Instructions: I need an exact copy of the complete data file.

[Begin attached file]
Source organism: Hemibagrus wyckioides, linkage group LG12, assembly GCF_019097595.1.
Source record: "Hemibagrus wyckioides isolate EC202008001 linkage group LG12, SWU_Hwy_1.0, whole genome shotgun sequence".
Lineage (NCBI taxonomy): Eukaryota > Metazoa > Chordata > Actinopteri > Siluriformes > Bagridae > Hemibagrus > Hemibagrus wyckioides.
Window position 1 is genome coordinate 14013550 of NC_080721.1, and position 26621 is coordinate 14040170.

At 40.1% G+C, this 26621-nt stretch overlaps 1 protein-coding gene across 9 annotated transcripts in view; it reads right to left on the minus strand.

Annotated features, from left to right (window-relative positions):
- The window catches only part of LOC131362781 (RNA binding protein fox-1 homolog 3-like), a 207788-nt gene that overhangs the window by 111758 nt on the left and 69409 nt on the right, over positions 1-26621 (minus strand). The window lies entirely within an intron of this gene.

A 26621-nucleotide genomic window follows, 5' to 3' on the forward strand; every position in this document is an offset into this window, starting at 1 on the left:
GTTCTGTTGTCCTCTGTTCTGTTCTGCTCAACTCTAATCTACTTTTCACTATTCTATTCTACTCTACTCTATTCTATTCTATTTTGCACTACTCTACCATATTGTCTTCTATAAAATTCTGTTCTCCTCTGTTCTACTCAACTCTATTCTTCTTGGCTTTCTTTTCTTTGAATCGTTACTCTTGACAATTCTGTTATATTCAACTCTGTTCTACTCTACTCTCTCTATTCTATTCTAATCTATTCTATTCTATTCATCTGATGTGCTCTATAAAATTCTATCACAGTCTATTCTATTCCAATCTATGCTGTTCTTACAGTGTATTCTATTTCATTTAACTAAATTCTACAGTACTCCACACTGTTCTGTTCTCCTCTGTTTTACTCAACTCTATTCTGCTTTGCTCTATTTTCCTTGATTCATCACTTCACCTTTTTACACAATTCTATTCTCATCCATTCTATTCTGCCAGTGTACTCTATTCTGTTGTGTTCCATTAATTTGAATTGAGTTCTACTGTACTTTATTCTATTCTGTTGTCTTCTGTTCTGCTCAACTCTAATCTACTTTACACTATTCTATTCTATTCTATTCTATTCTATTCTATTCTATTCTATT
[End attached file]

Source organism: Hemibagrus wyckioides, linkage group LG12, assembly GCF_019097595.1.
Source record: "Hemibagrus wyckioides isolate EC202008001 linkage group LG12, SWU_Hwy_1.0, whole genome shotgun sequence".
Lineage (NCBI taxonomy): Eukaryota > Metazoa > Chordata > Actinopteri > Siluriformes > Bagridae > Hemibagrus > Hemibagrus wyckioides.
Window position 1 is genome coordinate 14013550 of NC_080721.1, and position 26621 is coordinate 14040170.

At 40.1% G+C, this 26621-nt stretch overlaps 1 protein-coding gene across 9 annotated transcripts in view; it reads right to left on the minus strand.

Annotated features, from left to right (window-relative positions):
- The window catches only part of LOC131362781 (RNA binding protein fox-1 homolog 3-like), a 207788-nt gene that overhangs the window by 111758 nt on the left and 69409 nt on the right, over positions 1-26621 (minus strand). The window lies entirely within an intron of this gene.

A 26621-nucleotide genomic window follows, 5' to 3' on the forward strand; every position in this document is an offset into this window, starting at 1 on the left:
GTTCTGTTGTCCTCTGTTCTGTTCTGCTCAACTCTAATCTACTTTTCACTATTCTATTCTACTCTACTCTATTCTATTCTATTTTGCACTACTCTACCATATTGTCTTCTATAAAATTCTGTTCTCCTCTGTTCTACTCAACTCTATTCTTCTTGGCTTTCTTTTCTTTGAATCGTTACTCTTGACAATTCTGTTATATTCAACTCTGTTCTACTCTACTCTCTCTATTCTATTCTAATCTATTCTATTCTATTCATCTGATGTGCTCTATAAAATTCTATCACAGTCTATTCTATTCCAATCTATGCTGTTCTTACAGTGTATTCTATTTCATTTAACTAAATTCTACAGTACTCCACACTGTTCTGTTCTCCTCTGTTTTACTCAACTCTATTCTGCTTTGCTCTATTTTCCTTGATTCATCACTTCACCTTTTTACACAATTCTATTCTCATCCATTCTATTCTGCCAGTGTACTCTATTCTGTTGTGTTCCATTAATTTGAATTGAGTTCTACTGTACTTTATTCTATTCTGTTGTCTTCTGTTCTGCTCAACTCTAATCTACTTTACACTATTCTATTCTATTCTATTCTATTCTATTCTATTCTATTCTATT